13.3 Datalog: A Relational Rule Language

This section expands the syntax for the propositional definite clause language. The syntax is based on normal mathematical notation for predicate symbols but follows Prolog’s convention for variables.

The syntax of Datalog is given by the following, where a word is a sequence of letters, digits, or an underscore (“$\_$”):

• A logical variable is a word starting with an upper-case letter or with “_”. For example $X$, $Room$, $B4$, $Raths$, and $The\_big\_guy$ are all variables.

• A constant is a word that starts with a lower-case letter, or is a number constant or a string.

• A predicate symbol is a word that starts with a lower-case letter. Constants and predicate symbols are distinguishable by their context in a knowledge base.

For example, $kim$, $r123$, $f$, $grandfather$, and $borogroves$ can be constants or predicate symbols, depending on the context; $725$ is a constant.

• A term is either a variable or a constant.

For example $X$, $kim$, $cs422$, $mome$, or $Raths$ can be terms.

• An atomic symbol, or simply an atom, is of the form $p$ or $p(t_{1},\ldots,t_{n})$, where $p$ is a predicate symbol and each $t_{i}$ is a term. Each $t_{i}$ is called an argument to the predicate.

For example, $teaches(sue,cs422)$, $in(kim,r123)$, $father(bill,Y)$, $happy(C)$, $outgrabe(mome,Raths)$, and $sunny$ can all be atoms. From context in the atom $outgrabe(mome,Raths)$, the symbol $outgrabe$ is a predicate symbol and $mome$ is a constant.

The notions of definite clause, rule, query, and knowledge base are the same as for propositional definite clauses but with the expanded definition of atom. The definitions are repeated here.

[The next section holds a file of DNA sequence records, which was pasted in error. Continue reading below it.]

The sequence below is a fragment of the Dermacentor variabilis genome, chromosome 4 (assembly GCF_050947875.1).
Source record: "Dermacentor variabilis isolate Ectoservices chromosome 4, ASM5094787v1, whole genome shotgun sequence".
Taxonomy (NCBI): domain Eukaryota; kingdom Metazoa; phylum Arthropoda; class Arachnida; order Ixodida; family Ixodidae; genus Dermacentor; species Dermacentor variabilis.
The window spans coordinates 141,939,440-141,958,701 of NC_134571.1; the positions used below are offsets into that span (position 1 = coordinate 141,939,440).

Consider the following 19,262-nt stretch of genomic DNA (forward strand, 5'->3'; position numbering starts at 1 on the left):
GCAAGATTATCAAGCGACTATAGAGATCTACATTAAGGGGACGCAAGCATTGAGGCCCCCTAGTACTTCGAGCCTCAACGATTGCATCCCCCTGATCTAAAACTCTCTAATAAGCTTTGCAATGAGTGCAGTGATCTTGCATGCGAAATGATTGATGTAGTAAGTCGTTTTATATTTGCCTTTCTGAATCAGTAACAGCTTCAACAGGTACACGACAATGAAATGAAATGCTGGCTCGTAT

• A definite clause is of the form

 $h\leftarrow\mbox{}a_{1}\wedge\mbox{}\ldots\wedge\mbox{}a_{m}.$

where $h$ is an atom, the head of the clause, and each $a_{i}$ is an atom. It can be read “$h$ if $a_{1}$ and …and $a_{m}$”.

If $m>0$, the clause is called a rule. $a_{1}\wedge\mbox{}\ldots\wedge\mbox{}a_{m}$ is the body of the clause.

If $m=0$ the arrow can be omitted and the clause is called atomic clause or fact. An atomic clause has an empty body.

• A knowledge base is a set of definite clauses.

• A query is of the form

 $\mbox{{ask}~{}}~{}a_{1}\wedge\mbox{}\ldots\wedge\mbox{}a_{m}.$
• An expression is either a term, an atom, a definite clause, or a query.

In our examples, we will follow the Prolog convention that comments, which are ignored by the system, extend from a “%” to the end of the line.

Example 13.3.

The following is a knowledge base:

 $\displaystyle{grandfather(sam,X)\leftarrow\mbox{}father(sam,Y)\wedge\mbox{}% parent(Y,X).}$ $\displaystyle{in(kim,R)\leftarrow\mbox{}teaches(kim,cs422)\wedge\mbox{}in(cs42% 2,R).}$ $\displaystyle{slithy(toves)\leftarrow\mbox{}mimsy\wedge\mbox{}borogroves\wedge% \mbox{}outgrabe(mome,Raths).}$

From context, $sam$, $kim$, $cs422$, $toves$, and $mome$ are constants; $grandfather$, $father$, $parent$, $in$, $teaches$, $slithy$, $mimsy$, $borogroves$, and $outgrabe$ are predicate symbols; and $X$, $Y$, $R$ and $Raths$ are variables.

The first two clauses about Kim and Sam may make some intuitive sense, even though we have not explicitly provided any formal specification for the meaning of sentences of the definite clause language. However, regardless of the mnemonic names’ suggestiveness, as far as the computer is concerned, the first two clauses have no more meaning than the third. Meaning is provided only by virtue of a semantics.

An expression is ground if it does not contain any variables. For example, $teaches(chris,cs322)$ is ground, but $teaches(Prof,Course)$ is not ground.

The next section defines the semantics. We first consider ground expressions and then extend the semantics to include variables.